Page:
Kristen Carder 13:28
medicated regulated, I love that
I can, and I have a good motivation to so if my book, for example, I really want to tell my grandmother’s story, I feel obligated, not in a bad way, but in a good way. Like, I’m the only person who can do this. I’m the only person who can tell her story and, you know, allow people to see her and others like her, you know, and that motivation is better than, Oh, I just really need to make something of myself because if I don’t succeed, I’m not a worthwhile person who’s often motivated by desperation, desperation to feel like, I was a worthwhile person, you know, and we have such a culture of success and productivity and all of those things and, and work and we just, I think, in the States, and I know, you know, every culture is different, but I’m sure you know, people in other countries can relate to this as well. Who are we if we’re not good at our work, like Who are we if we’re not successful at our jobs, you know, like, that’s the first thing that we say. And when I first went over to Europe, I was like, amazed when you ask people, you know, so you know, what’s your name and Tell me about yourself. And they’ll say I’m Italian. Or they’ll say, I’m English, right? Like, that’s the first thing they say. And Americans will say, I’m a doctor. Like we define ourselves by our careers. Right.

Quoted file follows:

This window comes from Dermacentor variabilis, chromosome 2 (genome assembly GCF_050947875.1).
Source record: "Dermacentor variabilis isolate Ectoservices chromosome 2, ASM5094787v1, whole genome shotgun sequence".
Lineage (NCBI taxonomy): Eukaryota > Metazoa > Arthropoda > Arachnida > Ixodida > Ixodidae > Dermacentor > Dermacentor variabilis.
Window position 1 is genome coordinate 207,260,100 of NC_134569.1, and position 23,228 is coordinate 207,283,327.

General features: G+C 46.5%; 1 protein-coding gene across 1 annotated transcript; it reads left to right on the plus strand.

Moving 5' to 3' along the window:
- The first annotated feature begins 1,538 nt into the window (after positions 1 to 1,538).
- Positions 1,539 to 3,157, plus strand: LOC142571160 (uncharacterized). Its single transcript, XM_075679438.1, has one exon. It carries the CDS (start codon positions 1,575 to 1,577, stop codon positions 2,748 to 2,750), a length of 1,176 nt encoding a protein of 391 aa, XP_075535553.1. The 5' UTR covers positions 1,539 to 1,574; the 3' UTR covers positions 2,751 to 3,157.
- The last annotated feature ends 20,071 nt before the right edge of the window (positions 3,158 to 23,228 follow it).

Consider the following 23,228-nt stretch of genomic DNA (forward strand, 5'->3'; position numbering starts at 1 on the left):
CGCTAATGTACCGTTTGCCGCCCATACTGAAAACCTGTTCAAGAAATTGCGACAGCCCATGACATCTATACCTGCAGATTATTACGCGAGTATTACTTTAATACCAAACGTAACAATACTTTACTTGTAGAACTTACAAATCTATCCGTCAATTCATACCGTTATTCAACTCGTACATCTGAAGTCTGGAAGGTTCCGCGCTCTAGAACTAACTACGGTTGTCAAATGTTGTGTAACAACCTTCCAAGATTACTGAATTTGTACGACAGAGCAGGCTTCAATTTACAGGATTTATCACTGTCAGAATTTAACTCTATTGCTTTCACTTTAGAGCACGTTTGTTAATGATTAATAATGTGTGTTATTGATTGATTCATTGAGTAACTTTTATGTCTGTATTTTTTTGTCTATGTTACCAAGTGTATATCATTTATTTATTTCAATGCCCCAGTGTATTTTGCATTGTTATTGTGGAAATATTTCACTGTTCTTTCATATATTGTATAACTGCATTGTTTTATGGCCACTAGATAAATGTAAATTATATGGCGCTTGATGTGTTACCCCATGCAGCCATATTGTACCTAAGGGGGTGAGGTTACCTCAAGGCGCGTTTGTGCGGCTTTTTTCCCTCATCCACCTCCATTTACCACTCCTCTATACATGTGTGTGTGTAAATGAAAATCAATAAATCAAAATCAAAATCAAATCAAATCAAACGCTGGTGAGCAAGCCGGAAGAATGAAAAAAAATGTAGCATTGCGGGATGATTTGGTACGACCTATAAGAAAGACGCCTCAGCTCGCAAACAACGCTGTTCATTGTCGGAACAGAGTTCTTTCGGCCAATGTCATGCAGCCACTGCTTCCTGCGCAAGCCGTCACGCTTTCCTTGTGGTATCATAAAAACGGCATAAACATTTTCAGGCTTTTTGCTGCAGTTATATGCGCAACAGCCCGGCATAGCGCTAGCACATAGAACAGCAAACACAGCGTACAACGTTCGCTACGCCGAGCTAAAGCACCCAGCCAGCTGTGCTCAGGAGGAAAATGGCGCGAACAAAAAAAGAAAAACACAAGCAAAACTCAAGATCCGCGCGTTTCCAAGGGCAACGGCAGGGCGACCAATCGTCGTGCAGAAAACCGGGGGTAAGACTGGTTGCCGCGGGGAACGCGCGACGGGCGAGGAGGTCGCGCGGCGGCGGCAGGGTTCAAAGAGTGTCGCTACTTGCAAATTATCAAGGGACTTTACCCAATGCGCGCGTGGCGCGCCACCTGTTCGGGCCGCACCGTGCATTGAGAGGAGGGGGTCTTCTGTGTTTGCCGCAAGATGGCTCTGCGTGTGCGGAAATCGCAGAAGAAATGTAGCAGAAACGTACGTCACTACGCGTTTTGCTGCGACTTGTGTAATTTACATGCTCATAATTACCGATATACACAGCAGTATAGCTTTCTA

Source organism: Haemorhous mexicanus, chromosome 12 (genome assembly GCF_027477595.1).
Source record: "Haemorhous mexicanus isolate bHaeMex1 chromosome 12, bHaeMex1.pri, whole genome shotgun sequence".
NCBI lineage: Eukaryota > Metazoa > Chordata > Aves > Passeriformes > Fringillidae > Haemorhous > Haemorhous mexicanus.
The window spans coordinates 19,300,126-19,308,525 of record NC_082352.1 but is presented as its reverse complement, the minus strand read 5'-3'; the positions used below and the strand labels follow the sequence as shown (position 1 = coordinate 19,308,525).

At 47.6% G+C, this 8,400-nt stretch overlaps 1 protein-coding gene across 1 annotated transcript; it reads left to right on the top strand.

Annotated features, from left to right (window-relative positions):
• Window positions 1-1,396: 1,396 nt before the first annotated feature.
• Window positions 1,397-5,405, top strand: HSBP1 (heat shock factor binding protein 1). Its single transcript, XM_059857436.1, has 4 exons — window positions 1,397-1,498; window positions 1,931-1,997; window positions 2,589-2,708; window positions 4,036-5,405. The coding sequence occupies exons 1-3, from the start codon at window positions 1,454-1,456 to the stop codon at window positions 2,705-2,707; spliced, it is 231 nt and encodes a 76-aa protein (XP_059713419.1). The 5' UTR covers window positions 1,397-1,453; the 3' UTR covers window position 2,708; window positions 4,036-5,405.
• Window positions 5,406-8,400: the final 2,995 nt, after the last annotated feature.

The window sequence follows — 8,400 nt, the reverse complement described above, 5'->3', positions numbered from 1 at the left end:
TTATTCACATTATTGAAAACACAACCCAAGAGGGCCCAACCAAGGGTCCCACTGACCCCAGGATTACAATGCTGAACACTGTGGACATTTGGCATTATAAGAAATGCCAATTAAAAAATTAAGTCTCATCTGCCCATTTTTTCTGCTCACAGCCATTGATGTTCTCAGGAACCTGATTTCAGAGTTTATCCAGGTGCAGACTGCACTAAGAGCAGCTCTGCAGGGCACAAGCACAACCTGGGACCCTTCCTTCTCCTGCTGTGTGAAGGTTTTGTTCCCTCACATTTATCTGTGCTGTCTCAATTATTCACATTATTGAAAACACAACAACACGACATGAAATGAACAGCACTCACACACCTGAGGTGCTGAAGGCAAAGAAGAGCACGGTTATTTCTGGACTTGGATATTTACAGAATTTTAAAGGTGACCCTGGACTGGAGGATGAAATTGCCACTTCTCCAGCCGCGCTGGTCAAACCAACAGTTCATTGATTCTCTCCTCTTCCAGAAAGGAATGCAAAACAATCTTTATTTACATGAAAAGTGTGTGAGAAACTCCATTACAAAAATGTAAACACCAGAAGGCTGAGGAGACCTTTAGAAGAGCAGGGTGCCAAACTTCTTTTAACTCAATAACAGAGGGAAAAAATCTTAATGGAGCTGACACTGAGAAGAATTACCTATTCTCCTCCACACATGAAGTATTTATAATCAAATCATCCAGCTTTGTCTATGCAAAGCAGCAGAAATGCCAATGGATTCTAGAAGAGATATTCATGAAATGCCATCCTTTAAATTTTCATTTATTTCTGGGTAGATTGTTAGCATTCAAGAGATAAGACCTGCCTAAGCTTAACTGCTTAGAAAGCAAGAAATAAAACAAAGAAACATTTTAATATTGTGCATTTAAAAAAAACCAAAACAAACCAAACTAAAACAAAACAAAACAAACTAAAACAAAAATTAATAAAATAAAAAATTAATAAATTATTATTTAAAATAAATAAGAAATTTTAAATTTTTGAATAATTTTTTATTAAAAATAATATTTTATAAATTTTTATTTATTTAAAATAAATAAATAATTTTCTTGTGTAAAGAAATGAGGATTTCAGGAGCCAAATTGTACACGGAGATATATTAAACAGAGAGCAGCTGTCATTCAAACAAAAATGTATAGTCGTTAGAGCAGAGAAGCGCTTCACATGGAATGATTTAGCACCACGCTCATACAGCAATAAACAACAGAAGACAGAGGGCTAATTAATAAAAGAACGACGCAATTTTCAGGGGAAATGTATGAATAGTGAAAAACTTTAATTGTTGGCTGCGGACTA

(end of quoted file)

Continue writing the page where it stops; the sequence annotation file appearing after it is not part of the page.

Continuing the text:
Kristen Carder 15:20
So what I hear you saying is that there’s still pain as you think about what could have been. And there’s acceptance and motivation, at the same time. So it’s like, you’re feeling more than one thing, which I think is important to highlight. Because we often think that we have to choose one way to feel about something, or if we’re feeling pain, then there’s nothing good to come out of it. But to be able to say, I feel regret and pain still, when I look at people doing things. And I’m like, Man, I wish I would have done that. And also, I’m feeling accepting of where I am and motivated to do the things that I feel called to do.